Gayle Jetchick, leader of On Havana, others honored by local hall of fame


AURORA | Brava.

Gayle Jetchick, executive director of the Havana Business Improvement District, was inducted into the Aurora Colorado Women’s Hall of Fame on March 10 for her continued dedication to the Aurora community.

“It was a shock, and a pleasant surprise,” Jetchick said of the honor.

A member of the local Hall of Fame’s second class of inductees, Jetchick joins community activist Sue Bodis,  formal Councilwoman Nadine Caldwell and the late Edna Mosley, Aurora’s first black city councilwoman, in this year’ s class. A public ceremony honoring all the new inductees is scheduled for March 21 at the Community College of Aurora.

“We’ve tried to honor people who work hard for Aurora and who might be underappreciated,” Linda Berry, chair of the Aurora Colorado Women’s Hall of Fame said in a statement. “But we certainly hope Gayle understands that she is very appreciated.”

Gayle JetchickFounded in 2011, the Aurora Colorado Women’s Hall of Fame held its first induction two years ago with an inaugural class including former Aurora City Councilwoman Ruth Fountain Eide, Colorado State Rep. Rhonda Fields and late community activist Ellin Mrachek.

Since the creation of the Havana BID in 2007, Jetchick has been dynamic in the ongoing revitalization of the 4.3-mile area, spearheading both the annual Cruzin’  Havana Car Show and Poker Run — which drew over 20,000 attendees last year — as well as the Art 2C Havana Sculpture on the Street Project.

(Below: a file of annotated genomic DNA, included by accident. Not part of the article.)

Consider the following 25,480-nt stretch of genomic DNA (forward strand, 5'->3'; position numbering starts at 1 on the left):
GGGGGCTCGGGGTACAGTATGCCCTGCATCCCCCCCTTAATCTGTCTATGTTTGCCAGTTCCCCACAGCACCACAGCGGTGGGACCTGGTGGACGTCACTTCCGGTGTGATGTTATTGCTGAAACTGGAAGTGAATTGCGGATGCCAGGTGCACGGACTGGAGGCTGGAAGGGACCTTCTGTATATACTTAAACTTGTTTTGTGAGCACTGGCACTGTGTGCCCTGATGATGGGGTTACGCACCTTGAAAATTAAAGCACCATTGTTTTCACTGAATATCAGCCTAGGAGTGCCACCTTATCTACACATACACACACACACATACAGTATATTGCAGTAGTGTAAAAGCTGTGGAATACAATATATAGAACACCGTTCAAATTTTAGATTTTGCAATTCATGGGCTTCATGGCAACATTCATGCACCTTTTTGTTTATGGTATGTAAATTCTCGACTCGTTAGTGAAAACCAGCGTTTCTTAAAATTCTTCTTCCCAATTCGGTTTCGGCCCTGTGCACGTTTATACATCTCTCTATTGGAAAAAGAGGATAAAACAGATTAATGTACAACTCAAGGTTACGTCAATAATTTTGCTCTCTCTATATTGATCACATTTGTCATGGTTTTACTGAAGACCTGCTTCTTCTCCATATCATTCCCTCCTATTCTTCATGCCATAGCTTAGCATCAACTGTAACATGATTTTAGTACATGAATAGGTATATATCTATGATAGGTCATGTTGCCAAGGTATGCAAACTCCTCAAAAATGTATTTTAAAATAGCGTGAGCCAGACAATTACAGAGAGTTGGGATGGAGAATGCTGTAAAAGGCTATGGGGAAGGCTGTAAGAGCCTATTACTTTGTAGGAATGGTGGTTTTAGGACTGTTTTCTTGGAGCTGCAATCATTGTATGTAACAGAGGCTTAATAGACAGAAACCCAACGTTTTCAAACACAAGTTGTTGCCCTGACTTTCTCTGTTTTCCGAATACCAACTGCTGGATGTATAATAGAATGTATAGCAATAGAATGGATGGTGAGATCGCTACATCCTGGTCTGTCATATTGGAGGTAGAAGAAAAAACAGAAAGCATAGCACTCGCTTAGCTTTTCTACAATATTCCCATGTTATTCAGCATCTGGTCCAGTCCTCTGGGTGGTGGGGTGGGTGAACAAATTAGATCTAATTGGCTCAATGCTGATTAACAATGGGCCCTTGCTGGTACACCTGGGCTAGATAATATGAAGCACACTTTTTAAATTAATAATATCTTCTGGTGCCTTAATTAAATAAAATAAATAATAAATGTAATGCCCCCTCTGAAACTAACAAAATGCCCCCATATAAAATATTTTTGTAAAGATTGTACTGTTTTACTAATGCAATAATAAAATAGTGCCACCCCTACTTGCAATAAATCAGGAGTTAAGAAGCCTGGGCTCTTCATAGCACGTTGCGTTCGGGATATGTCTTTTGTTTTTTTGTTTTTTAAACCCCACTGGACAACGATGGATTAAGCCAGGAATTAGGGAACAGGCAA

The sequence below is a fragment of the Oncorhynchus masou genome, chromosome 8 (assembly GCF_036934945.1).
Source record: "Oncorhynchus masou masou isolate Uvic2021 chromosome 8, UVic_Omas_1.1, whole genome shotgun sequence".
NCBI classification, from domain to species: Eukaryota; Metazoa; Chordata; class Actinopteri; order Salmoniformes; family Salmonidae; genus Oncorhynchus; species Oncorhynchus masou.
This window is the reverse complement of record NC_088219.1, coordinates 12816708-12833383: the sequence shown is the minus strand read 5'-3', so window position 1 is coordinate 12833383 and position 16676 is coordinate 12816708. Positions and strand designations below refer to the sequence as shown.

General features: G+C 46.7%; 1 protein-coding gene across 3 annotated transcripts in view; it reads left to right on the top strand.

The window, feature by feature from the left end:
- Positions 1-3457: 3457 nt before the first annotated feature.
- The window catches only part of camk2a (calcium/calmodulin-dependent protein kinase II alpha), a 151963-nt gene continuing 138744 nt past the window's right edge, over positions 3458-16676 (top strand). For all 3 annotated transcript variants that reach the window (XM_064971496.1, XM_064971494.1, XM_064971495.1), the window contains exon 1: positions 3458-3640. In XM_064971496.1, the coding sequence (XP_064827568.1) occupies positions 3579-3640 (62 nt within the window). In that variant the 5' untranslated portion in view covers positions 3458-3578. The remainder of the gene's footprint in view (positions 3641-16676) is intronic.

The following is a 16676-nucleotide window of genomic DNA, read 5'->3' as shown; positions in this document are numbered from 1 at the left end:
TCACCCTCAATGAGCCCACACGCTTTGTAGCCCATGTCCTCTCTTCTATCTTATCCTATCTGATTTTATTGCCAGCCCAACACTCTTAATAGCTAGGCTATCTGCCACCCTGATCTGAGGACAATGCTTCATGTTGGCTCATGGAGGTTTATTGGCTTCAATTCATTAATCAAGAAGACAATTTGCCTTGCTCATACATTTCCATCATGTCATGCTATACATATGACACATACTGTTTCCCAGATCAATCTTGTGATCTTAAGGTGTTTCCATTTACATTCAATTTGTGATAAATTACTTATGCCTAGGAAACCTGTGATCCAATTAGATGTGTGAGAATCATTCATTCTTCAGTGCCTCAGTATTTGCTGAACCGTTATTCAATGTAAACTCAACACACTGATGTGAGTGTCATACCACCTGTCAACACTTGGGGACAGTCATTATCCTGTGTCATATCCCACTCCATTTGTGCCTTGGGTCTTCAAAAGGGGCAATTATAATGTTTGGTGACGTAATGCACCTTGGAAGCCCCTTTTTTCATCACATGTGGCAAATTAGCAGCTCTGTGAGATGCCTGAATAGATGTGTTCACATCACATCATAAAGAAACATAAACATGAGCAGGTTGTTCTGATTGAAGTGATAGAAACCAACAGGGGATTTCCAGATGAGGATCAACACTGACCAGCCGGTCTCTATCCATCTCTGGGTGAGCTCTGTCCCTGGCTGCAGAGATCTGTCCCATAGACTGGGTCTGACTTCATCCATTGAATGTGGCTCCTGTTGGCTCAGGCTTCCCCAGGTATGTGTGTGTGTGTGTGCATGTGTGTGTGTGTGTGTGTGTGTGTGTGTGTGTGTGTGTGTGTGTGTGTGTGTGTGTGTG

“It totally changes the whole look and feel of the district,” Jetchick said in December of the four-year-old Art 2C program. “The first year I really had to do some arm-twisting of business owners, saying this could really be a big tool for us and they all thought I was crazy. Now I have a waiting list of business who want to be included in the program.”

Funded by a 4.5 mill commercial tax levy, the goal of the Havana BID is to brand the area as one for businesses and consumers alike to invest in a district that for years was riddled with crime, vandalism and little to no return on investment for prospective business owners.

The district added 75 new businesses and 430 jobs in 2014, bringing the total number of tenants in the Havana BID to more than 500, according to the organization’s last annual report. With the addition of so many new businesses, sales tax revenue generated by firms in the district also rose significantly, up 14.8 percent in the first eight months of last year over the same period in 2013. Havana businesses make up roughly 12 percent of the total sales tax revenue for the city.

This year, Jetchick said that the BID is focusing on breathing life into the area north of Mississippi Avenue, with a focus on jumpstarting a long-anticipated redevelopment project at the vacant Fan Fare site at 333 N. Havana St.